Children Care Center at Genesee Community College Receives National Accreditation

The National Association for the Education of Young Children (NAEYC) has awarded accreditation to the Early Child Care Center at Genesee Community College. NAEYC, the nation's premier organization of early childhood professionals, sets standards for early childhood education, and helps families identify high-quality childcare programs. Genesee Community College's Day Care Center joins more than 10,000 programs nationwide - serving over 850,000 young children - that are currently accredited by NAEYC.

To achieve NAEYC accreditation, a program must conduct a self-study to determine how well it meets the standards and make any necessary improvements to the program. Independent validators then observe the program, and finally, a national panel reviews it. NAEYC programs are accredited for a five-year period. A portion of a grant the Child Care Center received from the U.S. Department of Education, specifically CCAMPIS (Child Care Access Means Parents in School), were used to help pay the accreditation application fee and to upgrade program materials to meet requirements. Maggie Hagen, Center Director since 1992, is thrilled to have achieved this distinction. "NAEYC recognizes the very best in programming, staffing, materials, and training," she explains, adding that the accreditation allows the Child Care Center "to access additional grant funding for our programs." Federal grants often require a facility to be accredited prior to submitting funding applications. According to Hagen, the NAEYC nod means, "above and beyond state licensing requirements, we have been recognized for excellence in programming, as well as excellence and stability in our staff."

The staff involved with the accreditation process included: Maggie Hagen, Director from Batavia; Patti Cassatt, Center office manager from Elba; Stephanie Kellogg, lead teacher from Oakfield; Jennifer Keller, teacher from Elba; Judy Irrera, teacher from Batavia; Beverly Dyrbala, lead teacher from Alexander; Dorothy Smith, teacher from Batavia; Jenny Donahue, lead teacher from Alexander; Tabetha DuBois, teacher from Albion; Marcia Brown, lead teacher from Albion; Joann Zajaczkowski, teacher from Alexander.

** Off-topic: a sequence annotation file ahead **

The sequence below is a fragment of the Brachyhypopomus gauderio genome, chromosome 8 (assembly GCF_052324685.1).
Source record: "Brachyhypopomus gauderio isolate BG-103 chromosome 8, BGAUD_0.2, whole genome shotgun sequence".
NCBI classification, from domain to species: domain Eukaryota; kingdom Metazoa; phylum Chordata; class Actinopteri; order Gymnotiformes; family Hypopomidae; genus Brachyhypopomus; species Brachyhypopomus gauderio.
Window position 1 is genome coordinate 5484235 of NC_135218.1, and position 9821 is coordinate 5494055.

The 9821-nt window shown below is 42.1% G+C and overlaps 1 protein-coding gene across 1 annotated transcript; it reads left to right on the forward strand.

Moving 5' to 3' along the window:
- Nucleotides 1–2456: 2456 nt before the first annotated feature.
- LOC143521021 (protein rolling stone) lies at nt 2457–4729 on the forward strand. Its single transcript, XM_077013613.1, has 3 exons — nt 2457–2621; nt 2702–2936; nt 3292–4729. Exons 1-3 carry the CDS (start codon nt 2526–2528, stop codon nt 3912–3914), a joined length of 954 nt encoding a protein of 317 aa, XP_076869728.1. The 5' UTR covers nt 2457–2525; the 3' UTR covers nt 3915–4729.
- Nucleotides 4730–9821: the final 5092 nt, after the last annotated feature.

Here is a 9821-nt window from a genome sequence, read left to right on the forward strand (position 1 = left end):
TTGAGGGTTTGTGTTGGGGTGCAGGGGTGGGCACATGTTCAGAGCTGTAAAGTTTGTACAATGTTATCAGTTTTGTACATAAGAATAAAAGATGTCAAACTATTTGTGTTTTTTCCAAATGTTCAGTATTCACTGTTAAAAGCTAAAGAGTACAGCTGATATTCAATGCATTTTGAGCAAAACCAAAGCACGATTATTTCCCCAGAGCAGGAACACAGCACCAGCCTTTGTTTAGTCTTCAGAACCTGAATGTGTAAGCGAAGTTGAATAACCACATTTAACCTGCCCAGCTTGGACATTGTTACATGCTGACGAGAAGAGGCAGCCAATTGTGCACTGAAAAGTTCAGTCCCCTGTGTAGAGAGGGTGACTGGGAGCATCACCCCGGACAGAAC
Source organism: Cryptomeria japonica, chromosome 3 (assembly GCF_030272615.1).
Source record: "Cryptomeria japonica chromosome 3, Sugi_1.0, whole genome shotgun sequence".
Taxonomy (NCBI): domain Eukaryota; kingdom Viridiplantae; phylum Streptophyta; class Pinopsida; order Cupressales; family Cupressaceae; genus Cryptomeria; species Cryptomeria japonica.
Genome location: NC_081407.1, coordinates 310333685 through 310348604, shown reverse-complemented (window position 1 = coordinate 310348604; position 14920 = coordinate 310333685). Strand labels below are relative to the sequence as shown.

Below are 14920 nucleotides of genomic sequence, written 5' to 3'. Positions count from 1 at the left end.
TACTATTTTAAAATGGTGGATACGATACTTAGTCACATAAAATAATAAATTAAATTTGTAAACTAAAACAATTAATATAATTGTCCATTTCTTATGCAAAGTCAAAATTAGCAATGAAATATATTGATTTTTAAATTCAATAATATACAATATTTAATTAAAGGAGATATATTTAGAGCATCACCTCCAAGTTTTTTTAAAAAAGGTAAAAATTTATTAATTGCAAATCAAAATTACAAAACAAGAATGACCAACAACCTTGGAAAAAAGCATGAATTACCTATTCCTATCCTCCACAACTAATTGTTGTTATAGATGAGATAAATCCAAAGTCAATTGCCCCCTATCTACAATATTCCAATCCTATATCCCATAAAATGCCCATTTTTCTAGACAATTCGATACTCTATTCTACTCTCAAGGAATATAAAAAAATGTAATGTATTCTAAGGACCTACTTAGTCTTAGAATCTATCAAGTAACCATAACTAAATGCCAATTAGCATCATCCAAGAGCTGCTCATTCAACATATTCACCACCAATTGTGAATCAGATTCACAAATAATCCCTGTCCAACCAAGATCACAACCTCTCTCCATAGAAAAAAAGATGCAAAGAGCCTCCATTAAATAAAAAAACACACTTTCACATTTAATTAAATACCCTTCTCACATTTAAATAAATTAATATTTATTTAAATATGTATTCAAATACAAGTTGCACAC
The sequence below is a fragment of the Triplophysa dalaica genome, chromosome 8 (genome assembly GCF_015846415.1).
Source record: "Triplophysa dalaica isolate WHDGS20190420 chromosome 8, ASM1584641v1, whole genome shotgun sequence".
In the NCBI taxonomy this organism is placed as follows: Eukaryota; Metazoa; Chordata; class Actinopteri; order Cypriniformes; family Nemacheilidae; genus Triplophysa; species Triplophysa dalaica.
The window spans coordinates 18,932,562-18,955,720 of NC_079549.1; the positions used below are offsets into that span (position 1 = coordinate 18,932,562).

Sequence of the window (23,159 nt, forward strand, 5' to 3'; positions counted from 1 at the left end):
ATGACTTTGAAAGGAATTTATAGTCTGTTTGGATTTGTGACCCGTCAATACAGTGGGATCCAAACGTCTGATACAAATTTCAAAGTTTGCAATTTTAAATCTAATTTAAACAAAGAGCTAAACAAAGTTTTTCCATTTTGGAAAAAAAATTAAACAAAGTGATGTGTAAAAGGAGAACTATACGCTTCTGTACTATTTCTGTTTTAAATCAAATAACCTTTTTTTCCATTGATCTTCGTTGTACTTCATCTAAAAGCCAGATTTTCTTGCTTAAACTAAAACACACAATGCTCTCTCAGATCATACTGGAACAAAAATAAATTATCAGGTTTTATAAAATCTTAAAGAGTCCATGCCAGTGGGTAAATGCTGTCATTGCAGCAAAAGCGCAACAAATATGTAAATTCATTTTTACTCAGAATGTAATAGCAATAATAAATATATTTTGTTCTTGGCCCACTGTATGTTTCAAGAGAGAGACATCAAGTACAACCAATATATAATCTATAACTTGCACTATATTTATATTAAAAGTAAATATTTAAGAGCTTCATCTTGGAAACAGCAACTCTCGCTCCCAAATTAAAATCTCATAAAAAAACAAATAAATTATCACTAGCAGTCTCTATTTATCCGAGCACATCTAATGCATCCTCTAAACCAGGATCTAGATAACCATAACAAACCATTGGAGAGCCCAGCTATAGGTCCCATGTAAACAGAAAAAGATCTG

The NAEYC accreditation also means that more support materials will be available for parents. "There'll be more access to parents for information on age appropriate programming, more magazines, newsletters, and lectures" that address child care issues, Hagen says.

Childcare was provided to Genesee students "by off-site providers since the 1970's." In the mid-1980's, a staff lounge was renovated to create the first childcare center. "We were originally a satellite program of the YWCA," Hagen recalls.

When funding was cut in 1994, the college, under the auspices of GCCA, became a licensed day care provider. The center, which can hold up to 53 children, operates on a full-day basis from 7:30 a.m. - 5:00 p.m. to accommodate a typical class schedule. The majority of the children at the care center are children of students, as opposed to faculty or staff, although it is open to all Genesee employees.

"We accept children from the community too," says Hagen, "although it's often not helpful for families since we follow the college's academic calendar and cannot offer our services during the summer months." About 20 full- and part-time employees, including Hagen, comprise the staff of the childcare center. "Our employees have either certificates in Early Childhood, hold Health and Human Service degrees, or are enrolled in the Teacher Education program at Genesee."

Trends in childcare have undergone dramatic changes since Hagen first arrived at the Center. "I used to have garage sale toys, puzzles without pieces, very few books. Our last inventory tallied over 800 books, mostly new." Programs are constantly in jeopardy of being terminated and Hagen wishes that "there were more choices in early child care programs for rural parents." Standards for childcare licensing differ within regions and counties and rural areas are "grievously under-served," according to Hagen. She hopes that "legislation, support, and understanding will help all child care centers comply with the same set of standards."

For more information about the Child Care Center at Genesee, visit the website at

In addition, a photograph from the Day Center showing Genesee Community College student Deanna DeSimone from Niagara Falls as she works at a computer station inside the Day Care Center with Madison Gardner from Pavilion and Ben Munding from Rochester is available at the following Internet address: